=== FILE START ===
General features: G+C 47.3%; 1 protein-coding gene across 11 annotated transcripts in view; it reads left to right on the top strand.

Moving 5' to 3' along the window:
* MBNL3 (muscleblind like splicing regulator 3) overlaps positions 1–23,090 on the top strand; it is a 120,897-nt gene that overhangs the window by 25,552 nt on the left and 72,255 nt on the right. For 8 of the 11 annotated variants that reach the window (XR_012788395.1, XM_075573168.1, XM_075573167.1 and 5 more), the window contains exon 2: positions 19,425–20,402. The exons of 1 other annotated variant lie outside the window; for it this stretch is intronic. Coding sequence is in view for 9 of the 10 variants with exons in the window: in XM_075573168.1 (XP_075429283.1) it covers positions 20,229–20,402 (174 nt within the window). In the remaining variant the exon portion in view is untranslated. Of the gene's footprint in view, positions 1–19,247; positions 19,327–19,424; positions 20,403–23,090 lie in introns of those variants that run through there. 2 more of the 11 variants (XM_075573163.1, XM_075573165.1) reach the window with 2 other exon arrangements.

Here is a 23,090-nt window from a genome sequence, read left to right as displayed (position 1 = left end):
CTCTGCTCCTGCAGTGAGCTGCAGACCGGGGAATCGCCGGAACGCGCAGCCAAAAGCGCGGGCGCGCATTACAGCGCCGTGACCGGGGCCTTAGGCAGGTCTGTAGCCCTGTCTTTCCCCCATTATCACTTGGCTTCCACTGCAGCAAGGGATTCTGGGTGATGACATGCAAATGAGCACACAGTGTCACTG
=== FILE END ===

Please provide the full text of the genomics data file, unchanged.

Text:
General features: G+C 47.3%; 1 protein-coding gene across 11 annotated transcripts in view; it reads left to right on the top strand.

Moving 5' to 3' along the window:
* MBNL3 (muscleblind like splicing regulator 3) overlaps positions 1–23,090 on the top strand; it is a 120,897-nt gene that overhangs the window by 25,552 nt on the left and 72,255 nt on the right. For 8 of the 11 annotated variants that reach the window (XR_012788395.1, XM_075573168.1, XM_075573167.1 and 5 more), the window contains exon 2: positions 19,425–20,402. The exons of 1 other annotated variant lie outside the window; for it this stretch is intronic. Coding sequence is in view for 9 of the 10 variants with exons in the window: in XM_075573168.1 (XP_075429283.1) it covers positions 20,229–20,402 (174 nt within the window). In the remaining variant the exon portion in view is untranslated. Of the gene's footprint in view, positions 1–19,247; positions 19,327–19,424; positions 20,403–23,090 lie in introns of those variants that run through there. 2 more of the 11 variants (XM_075573163.1, XM_075573165.1) reach the window with 2 other exon arrangements.

Here is a 23,090-nt window from a genome sequence, read left to right as displayed (position 1 = left end):
CTCTGCTCCTGCAGTGAGCTGCAGACCGGGGAATCGCCGGAACGCGCAGCCAAAAGCGCGGGCGCGCATTACAGCGCCGTGACCGGGGCCTTAGGCAGGTCTGTAGCCCTGTCTTTCCCCCATTATCACTTGGCTTCCACTGCAGCAAGGGATTCTGGGTGATGACATGCAAATGAGCACACAGTGTCACTG